Idiopathic IMPA

Idiopathic, in this sense, means that it cannot be classified into any other existing categories of polyarthritis in dogs. Most of these cases are seen in young, large-breed dogs. There are four subtypes of idiopathic polyarthritis:

  • Type 1: We don't know the cause, and there is no underlying disease that can be found. This makes up 50 to 65% of idiopathic polyarthritis patients.
  • Type 2: An infectious disease leads to an immune system response in the joints, causing inflammation in 10 to 25% of cases.
  • Type 3: Associated with liver or gastrointestinal diseases, making up 5% of idiopathic polyarthritis cases in dogs.
  • Type 4: Associated with cancer that exists outside of the joints, making up 2% of all dogs with polyarthritis.

Breed-Associated IMPA

Some breeds, including the Akita, Boxer, beagle, Bernese Mountain dog, spaniel breeds, and Weimaraner, may have immune-complex synovitis or inflammation of joint capsules.

Erosive IMPA

Erosive Polyarthritis can change joint surfaces by reshaping them and causing joint cartilage to have small lytic or punched-out lesions resembling dimples on a golf ball.

Rheumatoid Arthritis (RA) is the most described form of erosive arthritis in dogs. Standards used to diagnose RA in dogs have been adapted from human medicine, and there is not one specific diagnostic test for RA. There are 10 criteria used to determine if RA is present - a dog with seven out of 10 has RA, while having five out of 10 is suggestive. Small-breed, middle-aged dogs are often diagnosed with rheumatoid arthritis involving the wrist, knee, and digital (toe) joints.

Some dogs that initially appeared to have non-erosive IMPA occasionally can be diagnosed with erosive IMPA over time. They always were erosive, but the classic changes on radiographs weren’t seen initially. If clinical signs of polyarthritis persist, taking radiographs after time has passed is recommended.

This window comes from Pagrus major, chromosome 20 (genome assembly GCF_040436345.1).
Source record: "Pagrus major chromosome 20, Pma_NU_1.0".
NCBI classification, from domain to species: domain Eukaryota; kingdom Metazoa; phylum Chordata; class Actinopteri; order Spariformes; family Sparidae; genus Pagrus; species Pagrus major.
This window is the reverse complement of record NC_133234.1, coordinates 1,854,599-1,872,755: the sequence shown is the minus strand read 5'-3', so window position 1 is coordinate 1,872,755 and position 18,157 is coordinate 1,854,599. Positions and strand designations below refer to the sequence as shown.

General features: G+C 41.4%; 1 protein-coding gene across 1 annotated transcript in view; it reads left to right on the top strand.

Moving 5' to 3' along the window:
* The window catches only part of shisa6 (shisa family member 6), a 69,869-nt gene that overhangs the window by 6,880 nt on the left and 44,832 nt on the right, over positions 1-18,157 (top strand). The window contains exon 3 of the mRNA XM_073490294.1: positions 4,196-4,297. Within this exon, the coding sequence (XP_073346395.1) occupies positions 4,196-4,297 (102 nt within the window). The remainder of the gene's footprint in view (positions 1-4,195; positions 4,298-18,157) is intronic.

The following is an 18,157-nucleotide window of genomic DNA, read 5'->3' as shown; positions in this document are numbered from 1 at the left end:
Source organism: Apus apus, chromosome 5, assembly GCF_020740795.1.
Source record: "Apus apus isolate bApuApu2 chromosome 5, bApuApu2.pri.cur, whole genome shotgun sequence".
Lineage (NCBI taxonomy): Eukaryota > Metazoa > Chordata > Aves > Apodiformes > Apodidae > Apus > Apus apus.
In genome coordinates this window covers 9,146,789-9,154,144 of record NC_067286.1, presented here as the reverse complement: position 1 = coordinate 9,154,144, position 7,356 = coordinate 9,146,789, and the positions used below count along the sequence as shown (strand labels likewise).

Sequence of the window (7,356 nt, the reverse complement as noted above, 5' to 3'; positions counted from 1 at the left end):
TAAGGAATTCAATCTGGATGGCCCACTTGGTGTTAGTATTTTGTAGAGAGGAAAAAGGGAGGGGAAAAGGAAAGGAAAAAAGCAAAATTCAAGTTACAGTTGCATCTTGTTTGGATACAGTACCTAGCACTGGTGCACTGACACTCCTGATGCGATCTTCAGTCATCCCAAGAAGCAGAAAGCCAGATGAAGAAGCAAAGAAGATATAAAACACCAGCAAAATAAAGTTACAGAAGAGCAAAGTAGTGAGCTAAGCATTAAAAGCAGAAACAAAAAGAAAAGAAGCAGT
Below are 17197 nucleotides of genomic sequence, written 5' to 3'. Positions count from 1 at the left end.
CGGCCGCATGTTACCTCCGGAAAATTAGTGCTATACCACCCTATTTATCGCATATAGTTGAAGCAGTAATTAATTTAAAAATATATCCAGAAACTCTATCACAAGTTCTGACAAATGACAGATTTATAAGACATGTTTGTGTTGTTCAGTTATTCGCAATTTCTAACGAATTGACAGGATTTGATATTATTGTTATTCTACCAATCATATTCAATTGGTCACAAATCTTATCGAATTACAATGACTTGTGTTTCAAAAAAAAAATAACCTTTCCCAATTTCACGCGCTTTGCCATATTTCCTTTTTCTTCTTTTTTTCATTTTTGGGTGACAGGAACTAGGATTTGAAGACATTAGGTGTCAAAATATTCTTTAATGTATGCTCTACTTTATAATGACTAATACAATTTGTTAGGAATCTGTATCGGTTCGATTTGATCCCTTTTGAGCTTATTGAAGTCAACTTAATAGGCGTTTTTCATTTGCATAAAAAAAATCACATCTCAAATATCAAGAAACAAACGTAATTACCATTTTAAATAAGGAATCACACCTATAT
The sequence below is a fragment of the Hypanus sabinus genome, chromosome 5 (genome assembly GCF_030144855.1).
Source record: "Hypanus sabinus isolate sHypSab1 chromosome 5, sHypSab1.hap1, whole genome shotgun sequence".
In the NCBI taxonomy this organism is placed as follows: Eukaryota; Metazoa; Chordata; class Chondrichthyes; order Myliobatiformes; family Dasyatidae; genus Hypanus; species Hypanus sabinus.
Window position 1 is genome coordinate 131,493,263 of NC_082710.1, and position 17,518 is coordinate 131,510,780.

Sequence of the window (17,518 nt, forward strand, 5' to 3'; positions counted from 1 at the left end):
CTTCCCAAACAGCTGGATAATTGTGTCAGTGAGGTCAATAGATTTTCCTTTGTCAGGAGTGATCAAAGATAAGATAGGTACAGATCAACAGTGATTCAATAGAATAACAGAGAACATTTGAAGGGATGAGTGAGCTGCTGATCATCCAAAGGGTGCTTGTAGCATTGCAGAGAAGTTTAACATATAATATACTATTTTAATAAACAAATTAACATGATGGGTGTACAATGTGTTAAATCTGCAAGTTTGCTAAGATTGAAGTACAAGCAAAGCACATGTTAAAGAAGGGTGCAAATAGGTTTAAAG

Your vet will conduct a thorough physical exam to identify signs of IMPA. Blood tests can reveal changes such as altered white blood cell counts, mild anemia or decreased red cell counts, and increased inflammation markers. Urinalysis is recommended to check kidney function. Tick-borne polyarthritis, which is non-erosive polyarthritis, may require specific antibody tests. Joint fluid testing through arthrocentesis (also known as a "joint tap"), a process where joint fluid samples are taken under anesthesia, is crucial. The timing is important as when dogs are showing clinical signs of IMPA, they are more likely to have positive joint taps. Imaging (X-rays, MRI) provides further insights into the condition. Non-erosive polyarthritis can result from immune reactions to infections, chronic inflammation, or cancers. Using imaging and immunological tests, your veterinarian will check for these, especially if the polyarthritis is being seen at an atypical age. 

Periodic physical exams will be recommended if your dog is diagnosed with any form of IMPA. It is a complex diagnostic process involving multiple aspects of your dog’s health, and you may be referred to a veterinary internist for additional testing and treatment.


Treatment involves medications to help control your dog’s immune system responses, and the response to this therapy can help to confirm a diagnosis.